13. A container, comprising:
a bottom wall;
first and second opposing end walls;
first and second opposing side walls, each of said first and second side walls including an inner side panel and an outer side panel hingedly connected to each other along opposing concave scores to create a rigid ledge, each of said inner side panels having a pair of minor inner side flaps extending therefrom and hingedly connected to said inner panel, each of said outer side panels having a pair of minor outer side flaps extending therefrom and hingedly connected to said outer side panels, each of said end walls being captured between respective ones of said minor inner side flaps and said minor outer side flaps, wherein the opposing ends and the center of said rigid ledge each contain a stacking shoulder;
at least one pinch point disposed along said first and second sidewalls; and
at least one stacking tab disposed along at least one of the side walls and at least one of the end walls.
14. The container according to claim 13, further comprising pinch points located between each of said inner side panels and respective said outer side panels, wherein said pinch points are adapted to receive adhesive.
15. The container according to claim 13, further comprising adhesive between said first endwall and a respective minor outer flap and placing adhesive between said second endwall and a respective minor outer flap.
16. The container according to claim 13, wherein at least one stacking tab extends upwardly from the upper edge of said inner side panel of said side wall.
17. The container according to claim 13, wherein the rigid ledge is adapted to create tension in said side walls.
Description
CROSS-REFERENCE TO RELATED APPLICATIONS

This application is a continuation of U.S. Application Ser. No. 09/693,477, filed Oct. 20, 2000, now U.S. Pat. No. 6,286,753, now allowed, which claims the benefit of priority of U.S. Provisional Patent Application No. 60/161,105, filed Oct. 22, 1999.

FIELD OF INVENTION

The present invention relates generally to containers for retaining, protecting and displaying articles and methods for making such containers. In particular, the present invention relates to a container having an open top formed from corrugated paperboard material and useful in shipping and displaying perishable produce.

BACKGROUND OF THE INVENTION

Flat sheets of corrugated paperboard, typically referred to as blanks, have been used for many years as the starting material to form produce containers. Corrugated paperboard generally refers to a multi-layer sheet material comprised of two sheets of liner bonded to a central corrugated layer of medium. Given a basic size requirement specified by the customer, industry standards, and the preference for low cost, paperboard container manufacturers strive to provide structural stacking strength with a minimal amount of corrugated paperboard. A typical well-known container is a single-piece tray design having a bottom wall, two side walls and two end walls each hinged to the bottom wall. Typically, a single piece of corrugated paperboard will be cut and scored to form a flat blank that will then be erected into this container.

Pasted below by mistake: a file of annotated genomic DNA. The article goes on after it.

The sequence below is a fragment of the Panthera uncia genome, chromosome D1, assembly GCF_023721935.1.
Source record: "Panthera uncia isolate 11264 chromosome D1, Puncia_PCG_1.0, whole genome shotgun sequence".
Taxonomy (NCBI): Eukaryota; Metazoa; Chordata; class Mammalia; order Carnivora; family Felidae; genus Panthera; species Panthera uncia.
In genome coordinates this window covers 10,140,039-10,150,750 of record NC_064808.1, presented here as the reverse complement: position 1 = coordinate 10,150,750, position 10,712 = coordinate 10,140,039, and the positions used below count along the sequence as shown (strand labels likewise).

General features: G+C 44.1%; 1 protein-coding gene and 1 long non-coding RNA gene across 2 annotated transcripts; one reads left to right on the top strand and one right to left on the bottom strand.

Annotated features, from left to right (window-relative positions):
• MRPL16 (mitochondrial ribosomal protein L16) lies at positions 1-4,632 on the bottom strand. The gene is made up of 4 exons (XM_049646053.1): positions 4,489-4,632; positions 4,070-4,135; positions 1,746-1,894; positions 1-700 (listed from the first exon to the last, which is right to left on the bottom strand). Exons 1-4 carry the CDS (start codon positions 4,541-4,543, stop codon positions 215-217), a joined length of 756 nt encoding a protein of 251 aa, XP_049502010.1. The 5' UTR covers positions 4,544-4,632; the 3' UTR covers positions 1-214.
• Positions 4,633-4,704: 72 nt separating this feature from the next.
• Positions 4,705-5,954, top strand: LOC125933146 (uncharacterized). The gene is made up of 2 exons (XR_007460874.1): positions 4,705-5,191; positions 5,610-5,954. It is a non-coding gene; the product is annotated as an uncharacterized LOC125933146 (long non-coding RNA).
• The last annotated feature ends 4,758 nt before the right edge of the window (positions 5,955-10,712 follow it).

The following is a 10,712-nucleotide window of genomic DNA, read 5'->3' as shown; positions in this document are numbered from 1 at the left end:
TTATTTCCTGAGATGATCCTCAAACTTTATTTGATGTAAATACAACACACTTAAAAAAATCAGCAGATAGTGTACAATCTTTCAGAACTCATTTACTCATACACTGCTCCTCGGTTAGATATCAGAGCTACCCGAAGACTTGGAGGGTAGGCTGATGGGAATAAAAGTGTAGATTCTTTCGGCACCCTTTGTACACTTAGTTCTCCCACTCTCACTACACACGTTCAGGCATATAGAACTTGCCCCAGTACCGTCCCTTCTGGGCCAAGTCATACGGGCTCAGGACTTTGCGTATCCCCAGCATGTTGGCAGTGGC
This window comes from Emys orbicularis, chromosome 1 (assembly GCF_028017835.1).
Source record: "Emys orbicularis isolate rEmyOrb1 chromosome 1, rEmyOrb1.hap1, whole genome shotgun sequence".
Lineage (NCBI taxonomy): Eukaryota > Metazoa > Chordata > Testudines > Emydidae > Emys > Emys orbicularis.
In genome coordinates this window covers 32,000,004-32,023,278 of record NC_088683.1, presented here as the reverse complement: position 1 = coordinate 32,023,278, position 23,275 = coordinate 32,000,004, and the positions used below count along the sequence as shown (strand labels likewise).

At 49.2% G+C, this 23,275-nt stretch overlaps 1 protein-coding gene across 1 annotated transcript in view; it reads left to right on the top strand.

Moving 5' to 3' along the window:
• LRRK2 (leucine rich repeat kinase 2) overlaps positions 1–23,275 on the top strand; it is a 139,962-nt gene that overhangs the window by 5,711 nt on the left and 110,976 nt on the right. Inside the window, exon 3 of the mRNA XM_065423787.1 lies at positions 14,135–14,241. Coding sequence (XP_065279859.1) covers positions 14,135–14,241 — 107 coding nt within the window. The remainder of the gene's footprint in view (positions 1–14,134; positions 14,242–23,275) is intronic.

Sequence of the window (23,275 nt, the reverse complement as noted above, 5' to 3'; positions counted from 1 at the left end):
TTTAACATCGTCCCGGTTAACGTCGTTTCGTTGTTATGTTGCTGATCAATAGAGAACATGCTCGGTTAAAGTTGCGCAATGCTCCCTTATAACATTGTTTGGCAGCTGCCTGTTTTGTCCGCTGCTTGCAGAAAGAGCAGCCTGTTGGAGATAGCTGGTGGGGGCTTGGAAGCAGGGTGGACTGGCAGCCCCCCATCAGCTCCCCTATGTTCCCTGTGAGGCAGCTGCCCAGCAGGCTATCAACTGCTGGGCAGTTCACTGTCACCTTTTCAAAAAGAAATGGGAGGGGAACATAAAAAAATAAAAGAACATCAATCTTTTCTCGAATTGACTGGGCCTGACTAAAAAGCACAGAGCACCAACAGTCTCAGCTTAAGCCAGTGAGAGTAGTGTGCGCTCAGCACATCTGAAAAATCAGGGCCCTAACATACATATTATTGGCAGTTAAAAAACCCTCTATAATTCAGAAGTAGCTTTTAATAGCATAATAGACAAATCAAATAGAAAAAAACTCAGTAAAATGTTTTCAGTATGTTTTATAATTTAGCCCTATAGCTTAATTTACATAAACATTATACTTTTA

Typical containers for the support and transport of food produce articles are corrugated containers having fixed configurations. These containers can be unstable when stacked and are conducive to toppling. Many containers are not durable and flexible enough to protect and prevent damage to the produce. Furthermore, the side and bottom walls of produce containers are susceptible to buckling and twisting, leading to damage to the produce.

A packed container of produce will generally hold a weight suitable for handling by an individual. Such containers will be generally rectangular and have a variable height dimension. Further, these containers will normally be stacked for transport and storage. The cost of labor, in the form of the time required to handle the produce and to assemble the shipping containers, can be significant factors in the overall cost of the produce. Many current produce containers can only be assembled by hand, a method that is costly and time consuming. Assembling paperboard containers for set-up by a machine where cooperating adjoining paperboard sections are adhesively bonded to form the produce container can reduce cost and time.

It is important in the production, distribution and sale of perishable and non-perishable articles such as produce that the articles are safely and conveniently stored for transport and safely and securely shipped for sale. Safe and secure storage and shipping is particularly a problem if heavy items must be placed in containers that are stacked upon each other. Stackable produce containers often acquire, for example, bulging side or end walls, deformed bottom walls or smashed corners that damage the produce due to, for example, the weight of or movement of the produce during shipment. Further, if the environment in which the paperboard container is shipped or stored is refrigerated, the moisture present in a refrigerated environment is likely to be absorbed by and weaken the container.